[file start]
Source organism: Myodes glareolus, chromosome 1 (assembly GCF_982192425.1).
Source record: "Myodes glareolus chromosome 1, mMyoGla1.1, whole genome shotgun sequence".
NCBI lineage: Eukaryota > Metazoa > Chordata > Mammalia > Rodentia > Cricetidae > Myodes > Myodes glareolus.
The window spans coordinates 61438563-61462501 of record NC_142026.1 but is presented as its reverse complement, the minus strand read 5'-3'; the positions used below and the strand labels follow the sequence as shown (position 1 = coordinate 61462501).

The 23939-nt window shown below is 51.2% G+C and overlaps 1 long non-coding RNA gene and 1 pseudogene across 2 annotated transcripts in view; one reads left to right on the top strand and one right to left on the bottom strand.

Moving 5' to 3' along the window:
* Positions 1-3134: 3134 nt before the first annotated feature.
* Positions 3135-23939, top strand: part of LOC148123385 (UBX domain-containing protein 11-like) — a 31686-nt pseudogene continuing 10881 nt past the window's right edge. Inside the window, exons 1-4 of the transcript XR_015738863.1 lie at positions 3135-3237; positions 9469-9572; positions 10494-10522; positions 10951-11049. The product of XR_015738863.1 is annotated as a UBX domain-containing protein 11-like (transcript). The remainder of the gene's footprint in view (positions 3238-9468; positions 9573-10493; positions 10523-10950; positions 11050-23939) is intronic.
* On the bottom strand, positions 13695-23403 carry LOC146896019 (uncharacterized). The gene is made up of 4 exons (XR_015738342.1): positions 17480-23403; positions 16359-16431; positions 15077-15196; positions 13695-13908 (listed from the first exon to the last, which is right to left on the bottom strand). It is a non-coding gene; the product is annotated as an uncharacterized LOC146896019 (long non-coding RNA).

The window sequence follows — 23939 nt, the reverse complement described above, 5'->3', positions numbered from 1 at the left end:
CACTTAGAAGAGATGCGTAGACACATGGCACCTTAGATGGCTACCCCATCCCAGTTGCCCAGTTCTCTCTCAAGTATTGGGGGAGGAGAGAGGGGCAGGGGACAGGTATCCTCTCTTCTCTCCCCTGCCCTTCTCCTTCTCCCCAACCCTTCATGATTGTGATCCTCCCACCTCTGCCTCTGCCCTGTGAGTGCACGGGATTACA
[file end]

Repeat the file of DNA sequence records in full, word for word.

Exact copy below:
Source organism: Myodes glareolus, chromosome 1 (assembly GCF_982192425.1).
Source record: "Myodes glareolus chromosome 1, mMyoGla1.1, whole genome shotgun sequence".
NCBI lineage: Eukaryota > Metazoa > Chordata > Mammalia > Rodentia > Cricetidae > Myodes > Myodes glareolus.
The window spans coordinates 61438563-61462501 of record NC_142026.1 but is presented as its reverse complement, the minus strand read 5'-3'; the positions used below and the strand labels follow the sequence as shown (position 1 = coordinate 61462501).

The 23939-nt window shown below is 51.2% G+C and overlaps 1 long non-coding RNA gene and 1 pseudogene across 2 annotated transcripts in view; one reads left to right on the top strand and one right to left on the bottom strand.

Moving 5' to 3' along the window:
* Positions 1-3134: 3134 nt before the first annotated feature.
* Positions 3135-23939, top strand: part of LOC148123385 (UBX domain-containing protein 11-like) — a 31686-nt pseudogene continuing 10881 nt past the window's right edge. Inside the window, exons 1-4 of the transcript XR_015738863.1 lie at positions 3135-3237; positions 9469-9572; positions 10494-10522; positions 10951-11049. The product of XR_015738863.1 is annotated as a UBX domain-containing protein 11-like (transcript). The remainder of the gene's footprint in view (positions 3238-9468; positions 9573-10493; positions 10523-10950; positions 11050-23939) is intronic.
* On the bottom strand, positions 13695-23403 carry LOC146896019 (uncharacterized). The gene is made up of 4 exons (XR_015738342.1): positions 17480-23403; positions 16359-16431; positions 15077-15196; positions 13695-13908 (listed from the first exon to the last, which is right to left on the bottom strand). It is a non-coding gene; the product is annotated as an uncharacterized LOC146896019 (long non-coding RNA).

The window sequence follows — 23939 nt, the reverse complement described above, 5'->3', positions numbered from 1 at the left end:
CACTTAGAAGAGATGCGTAGACACATGGCACCTTAGATGGCTACCCCATCCCAGTTGCCCAGTTCTCTCTCAAGTATTGGGGGAGGAGAGAGGGGCAGGGGACAGGTATCCTCTCTTCTCTCCCCTGCCCTTCTCCTTCTCCCCAACCCTTCATGATTGTGATCCTCCCACCTCTGCCTCTGCCCTGTGAGTGCACGGGATTACA